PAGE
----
NEWARK, CA – America Deconstructed follows
the journeys of sixteen immigrants as they maneuver
cultural differences and uncomfortable situations
while working to find a sense of belonging in their
Naseer was nine years old when he escaped Taliban
and fled Afghanistan; his story chronicles the
resilience of a young boy as he travels from
Afghanistan to America in quest of the American
dream. Another essay showcases the love story of
Chidibere and Ifeyinwa and their struggles with
language and being true to their African culture in
America. Lisian’s story takes us through his journey
to America, and frequently being asked where he
comes from. Parag describes his journey as a young
sixth grader who hid his attraction to boys in
conservative India to embracing his sexuality in
America Deconstructed tells the story of courage, resilience, and identity from real perspectives
of first-generation immigrants and their pursuit of the American Dream.
electrical engineering from San Jose State University and a master’s from Santa Clara
University, and now works in Silicon Valley. She began writing for various websites in 2002 and
decided to pen “America Deconstructed” in 2013. She has also authored pieces on political
issues for One Earth One Mission and www.rethinkreality.com. She enjoys traveling and runs
www.nomadicsue.wordpress.com and www.wordspeare.wordpress.com. She and her husband,
Denell Hopkins, live in Newark, California, with their daughter, Maya, puppy Zed and her
Shaima Adin came to the United States as a refugee in May 2000 at 16 with her mother and
sisters. She is originally from Afghanistan but lived in Pakistan as a refugee for several years.
Currently, she works in an engineering management at a testing laboratory in Union City,
California. Shaima and her husband Naseer are first generation immigrants and refugees who
made the American dream a reality by creating a comfortable life for themselves in the U.S.
1. The people featured in the book come from all walks of life and countries all over
the world. Were you ever surprised by the stories your contributors had to share?
What do you say when you hear someone who is your age talk about selling potatoes and
egg at the school yard. I had seen these stories in old Bollywood movies, but never knew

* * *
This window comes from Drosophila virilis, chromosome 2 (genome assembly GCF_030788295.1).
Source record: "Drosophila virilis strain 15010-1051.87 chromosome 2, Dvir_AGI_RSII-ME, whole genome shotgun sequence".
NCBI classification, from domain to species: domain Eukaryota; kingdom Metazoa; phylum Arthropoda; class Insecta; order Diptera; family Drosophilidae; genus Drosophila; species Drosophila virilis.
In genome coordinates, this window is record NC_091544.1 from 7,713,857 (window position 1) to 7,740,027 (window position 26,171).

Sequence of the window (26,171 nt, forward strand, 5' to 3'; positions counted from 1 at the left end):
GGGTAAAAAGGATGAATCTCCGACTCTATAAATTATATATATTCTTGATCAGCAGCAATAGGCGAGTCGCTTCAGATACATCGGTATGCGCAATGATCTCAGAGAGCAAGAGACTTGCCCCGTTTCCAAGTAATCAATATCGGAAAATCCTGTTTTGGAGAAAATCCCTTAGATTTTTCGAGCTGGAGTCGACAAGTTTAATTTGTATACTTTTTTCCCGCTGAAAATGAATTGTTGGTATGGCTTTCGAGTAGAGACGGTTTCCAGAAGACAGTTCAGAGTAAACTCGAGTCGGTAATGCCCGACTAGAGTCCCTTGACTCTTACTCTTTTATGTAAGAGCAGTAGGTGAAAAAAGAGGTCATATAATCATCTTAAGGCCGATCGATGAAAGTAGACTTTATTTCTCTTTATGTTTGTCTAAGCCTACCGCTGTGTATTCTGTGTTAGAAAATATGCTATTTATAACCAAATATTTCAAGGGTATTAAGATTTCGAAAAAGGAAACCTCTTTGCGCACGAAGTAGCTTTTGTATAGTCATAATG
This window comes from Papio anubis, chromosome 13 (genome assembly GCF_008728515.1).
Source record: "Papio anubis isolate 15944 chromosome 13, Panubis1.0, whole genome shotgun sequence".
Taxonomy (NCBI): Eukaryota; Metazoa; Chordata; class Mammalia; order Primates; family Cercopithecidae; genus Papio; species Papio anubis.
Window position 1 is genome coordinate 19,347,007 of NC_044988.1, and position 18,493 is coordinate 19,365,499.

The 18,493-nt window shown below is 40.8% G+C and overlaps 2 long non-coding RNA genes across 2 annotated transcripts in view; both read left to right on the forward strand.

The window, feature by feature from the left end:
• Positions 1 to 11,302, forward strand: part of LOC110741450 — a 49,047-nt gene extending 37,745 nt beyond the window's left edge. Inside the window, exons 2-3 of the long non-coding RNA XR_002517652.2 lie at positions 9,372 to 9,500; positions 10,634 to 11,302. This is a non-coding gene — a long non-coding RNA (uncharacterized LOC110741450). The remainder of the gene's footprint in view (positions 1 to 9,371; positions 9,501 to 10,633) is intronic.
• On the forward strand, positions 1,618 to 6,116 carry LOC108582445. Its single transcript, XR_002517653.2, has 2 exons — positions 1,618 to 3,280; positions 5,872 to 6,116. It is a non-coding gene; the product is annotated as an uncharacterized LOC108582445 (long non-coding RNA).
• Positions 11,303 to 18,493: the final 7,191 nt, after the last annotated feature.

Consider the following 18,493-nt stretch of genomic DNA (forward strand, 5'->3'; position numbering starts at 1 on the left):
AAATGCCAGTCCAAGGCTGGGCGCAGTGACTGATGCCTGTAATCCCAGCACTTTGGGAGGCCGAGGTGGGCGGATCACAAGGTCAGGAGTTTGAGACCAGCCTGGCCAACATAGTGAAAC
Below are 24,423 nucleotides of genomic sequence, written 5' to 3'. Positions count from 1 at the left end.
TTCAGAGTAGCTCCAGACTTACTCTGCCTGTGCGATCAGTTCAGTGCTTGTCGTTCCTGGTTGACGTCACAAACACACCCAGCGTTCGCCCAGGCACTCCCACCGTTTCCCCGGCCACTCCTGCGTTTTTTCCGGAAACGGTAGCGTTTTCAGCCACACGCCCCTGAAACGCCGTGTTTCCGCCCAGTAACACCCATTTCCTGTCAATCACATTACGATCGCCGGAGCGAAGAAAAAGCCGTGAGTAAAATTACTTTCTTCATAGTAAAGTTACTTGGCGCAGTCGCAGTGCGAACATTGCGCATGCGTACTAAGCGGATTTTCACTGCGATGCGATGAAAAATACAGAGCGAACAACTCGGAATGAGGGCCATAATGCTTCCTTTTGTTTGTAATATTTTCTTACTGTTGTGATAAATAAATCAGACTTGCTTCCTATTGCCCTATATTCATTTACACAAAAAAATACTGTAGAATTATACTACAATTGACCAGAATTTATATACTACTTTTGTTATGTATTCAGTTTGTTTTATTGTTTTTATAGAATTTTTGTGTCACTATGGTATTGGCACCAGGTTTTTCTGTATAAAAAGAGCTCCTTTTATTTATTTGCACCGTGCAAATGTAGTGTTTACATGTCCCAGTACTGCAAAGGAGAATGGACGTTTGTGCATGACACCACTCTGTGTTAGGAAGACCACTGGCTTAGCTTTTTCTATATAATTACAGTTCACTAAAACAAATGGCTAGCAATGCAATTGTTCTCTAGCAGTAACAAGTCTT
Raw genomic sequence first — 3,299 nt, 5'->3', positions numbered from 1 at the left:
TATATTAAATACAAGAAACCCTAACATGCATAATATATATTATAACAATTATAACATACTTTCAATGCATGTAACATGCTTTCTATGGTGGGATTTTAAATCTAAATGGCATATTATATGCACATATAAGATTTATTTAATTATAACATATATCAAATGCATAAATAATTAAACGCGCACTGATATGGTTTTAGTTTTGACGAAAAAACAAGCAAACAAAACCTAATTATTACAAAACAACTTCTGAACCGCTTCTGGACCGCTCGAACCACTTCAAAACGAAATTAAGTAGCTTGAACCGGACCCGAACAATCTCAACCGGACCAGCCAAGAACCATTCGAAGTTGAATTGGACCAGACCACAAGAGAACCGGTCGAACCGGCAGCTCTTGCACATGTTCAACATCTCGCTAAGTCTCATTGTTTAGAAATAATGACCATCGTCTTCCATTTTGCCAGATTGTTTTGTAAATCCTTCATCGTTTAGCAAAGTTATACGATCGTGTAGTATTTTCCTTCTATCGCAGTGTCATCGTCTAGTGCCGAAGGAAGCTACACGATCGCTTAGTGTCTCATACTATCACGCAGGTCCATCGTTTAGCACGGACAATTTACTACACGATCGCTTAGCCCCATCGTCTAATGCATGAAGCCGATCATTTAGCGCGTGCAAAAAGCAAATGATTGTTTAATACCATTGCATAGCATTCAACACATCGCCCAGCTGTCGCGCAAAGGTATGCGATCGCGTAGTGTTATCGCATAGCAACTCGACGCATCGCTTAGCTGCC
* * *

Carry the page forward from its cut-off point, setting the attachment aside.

someone my age could be living that life while my biggest hurdle was getting a certain
grade, or not getting my chocolate for the week. I have been surprised, had my jaw drop
in complete disbelief and humbled that I was fortunate to live the life I did in India.
2. In your experience, what is something that makes the cultural transition to America
I think the American experience is a very personal journey and differs from one to the
other. For me personally, everyday intricacies were challenging. Dating, going to get
coffee, ordering food at the restaurant, etc. were challenging. It took me
about two years to sort of learn the ropes of American life. The easiest in terms of my
transition was fashion, language and food.
3. What inspired you to pull together these stories? Were the contributors friends
before starting the book?
As a teenager in America, I always thought my journey was unique. Nobody talked about
the everyday challenges one faced. I thought I was unique in not knowing what a
frappuccino or cappuccino was at Starbucks. It was when I met Shaima in college that I
realized Starbucks might have been my sore spot but it was not unique. I always wanted
to write a book, and I researched to see if there was a book like this. I then approached
Shaima with the idea, and America Deconstructed was born.
Well between the both of us, we knew most of the contributors. Some were friends,
friends of family, and coworkers. We wanted diversity in the book, and we approached
few people online, expats, bloggers etc. to get the diversity we wanted in this book. It was
extremely hard to find Caucasians immigrants.
4. A major theme in the book is acclimating to American culture and creating a new
identity in a foreign environment. What can you tell us about this idea of identity
I have always struggled with the sense of belonging in America. As someone who is born